Palmatier and Rovner (2015) should be applauded for their efforts to examine whether CQT and CIT polygraph testing methods can be reconciled by common theory. They (understandably) focus on liars in their article, however, liars are only part of the equation. Lie detection tests also involve truth tellers, and the ways in which truth tellers are protected against a false accusation is where the CQT and CIT differ. This important point is not addressed by Palmatier and Rovner (2015), but the concern expressed by CQT opponents that innocent suspects are not well protected in a CQT test needs to be addressed head on by CQT supporters.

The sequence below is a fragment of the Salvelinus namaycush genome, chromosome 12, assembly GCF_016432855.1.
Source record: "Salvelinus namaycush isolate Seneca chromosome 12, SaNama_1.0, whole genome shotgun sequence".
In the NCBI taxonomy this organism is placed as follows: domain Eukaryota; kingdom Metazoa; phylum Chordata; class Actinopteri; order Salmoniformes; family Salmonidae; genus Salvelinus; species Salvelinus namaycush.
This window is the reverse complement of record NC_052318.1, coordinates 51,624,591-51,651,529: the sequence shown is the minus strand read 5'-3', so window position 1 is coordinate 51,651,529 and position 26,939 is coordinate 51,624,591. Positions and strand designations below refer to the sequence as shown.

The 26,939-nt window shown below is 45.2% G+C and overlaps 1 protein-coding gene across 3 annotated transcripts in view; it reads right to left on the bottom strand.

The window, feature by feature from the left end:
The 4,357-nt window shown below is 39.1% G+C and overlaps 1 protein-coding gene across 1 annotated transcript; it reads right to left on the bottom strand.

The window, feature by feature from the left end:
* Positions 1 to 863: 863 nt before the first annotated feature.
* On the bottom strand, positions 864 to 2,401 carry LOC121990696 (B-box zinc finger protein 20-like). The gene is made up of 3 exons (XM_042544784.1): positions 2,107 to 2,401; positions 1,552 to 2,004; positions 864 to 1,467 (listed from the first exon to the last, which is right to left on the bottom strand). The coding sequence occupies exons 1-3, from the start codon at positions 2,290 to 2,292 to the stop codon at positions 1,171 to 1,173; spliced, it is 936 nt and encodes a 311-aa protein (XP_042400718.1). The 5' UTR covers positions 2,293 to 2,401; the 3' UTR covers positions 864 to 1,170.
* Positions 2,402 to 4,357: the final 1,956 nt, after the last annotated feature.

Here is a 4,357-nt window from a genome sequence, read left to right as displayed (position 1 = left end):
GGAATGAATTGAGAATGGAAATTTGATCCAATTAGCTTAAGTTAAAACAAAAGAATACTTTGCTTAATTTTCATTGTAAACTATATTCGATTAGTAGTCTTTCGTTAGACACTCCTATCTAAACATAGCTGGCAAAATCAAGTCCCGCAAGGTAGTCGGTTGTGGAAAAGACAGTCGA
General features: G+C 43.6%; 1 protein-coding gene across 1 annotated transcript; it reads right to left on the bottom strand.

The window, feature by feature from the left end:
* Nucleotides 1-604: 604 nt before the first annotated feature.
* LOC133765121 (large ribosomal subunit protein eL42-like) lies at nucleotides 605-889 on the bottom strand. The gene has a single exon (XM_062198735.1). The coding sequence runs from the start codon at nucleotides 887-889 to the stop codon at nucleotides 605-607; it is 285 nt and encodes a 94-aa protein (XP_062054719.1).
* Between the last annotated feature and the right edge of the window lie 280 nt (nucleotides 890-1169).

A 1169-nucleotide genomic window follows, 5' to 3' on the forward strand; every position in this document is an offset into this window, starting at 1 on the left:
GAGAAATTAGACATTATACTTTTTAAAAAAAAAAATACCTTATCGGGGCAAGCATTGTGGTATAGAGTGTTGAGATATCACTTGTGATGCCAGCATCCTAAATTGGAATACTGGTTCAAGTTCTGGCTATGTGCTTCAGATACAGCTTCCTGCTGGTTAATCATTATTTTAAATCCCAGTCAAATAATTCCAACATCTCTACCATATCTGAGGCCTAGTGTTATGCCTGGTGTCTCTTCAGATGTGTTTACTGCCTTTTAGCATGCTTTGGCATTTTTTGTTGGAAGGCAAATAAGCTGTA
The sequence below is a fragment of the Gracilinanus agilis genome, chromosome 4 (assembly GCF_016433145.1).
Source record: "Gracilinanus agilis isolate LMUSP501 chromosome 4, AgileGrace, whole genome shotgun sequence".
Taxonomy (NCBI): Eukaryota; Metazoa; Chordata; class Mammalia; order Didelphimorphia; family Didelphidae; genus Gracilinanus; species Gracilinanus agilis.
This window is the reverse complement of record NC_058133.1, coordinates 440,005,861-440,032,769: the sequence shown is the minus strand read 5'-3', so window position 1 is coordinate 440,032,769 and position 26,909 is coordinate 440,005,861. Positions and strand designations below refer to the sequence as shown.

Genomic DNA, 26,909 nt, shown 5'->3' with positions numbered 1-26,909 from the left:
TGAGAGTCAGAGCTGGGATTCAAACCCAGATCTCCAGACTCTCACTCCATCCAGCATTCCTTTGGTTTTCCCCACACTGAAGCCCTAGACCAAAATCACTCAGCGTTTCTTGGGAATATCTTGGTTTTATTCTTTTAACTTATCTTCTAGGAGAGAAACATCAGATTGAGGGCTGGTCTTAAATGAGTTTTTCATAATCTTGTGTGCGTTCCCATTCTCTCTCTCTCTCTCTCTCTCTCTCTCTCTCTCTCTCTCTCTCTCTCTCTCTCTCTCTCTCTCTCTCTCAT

|Journal||International Journal of Psychophysiology|
|Publication status||Published - 1 Jan 2015|
- CQT polygraph testing
- CIT polygraph testing
- Protection of innocent suspects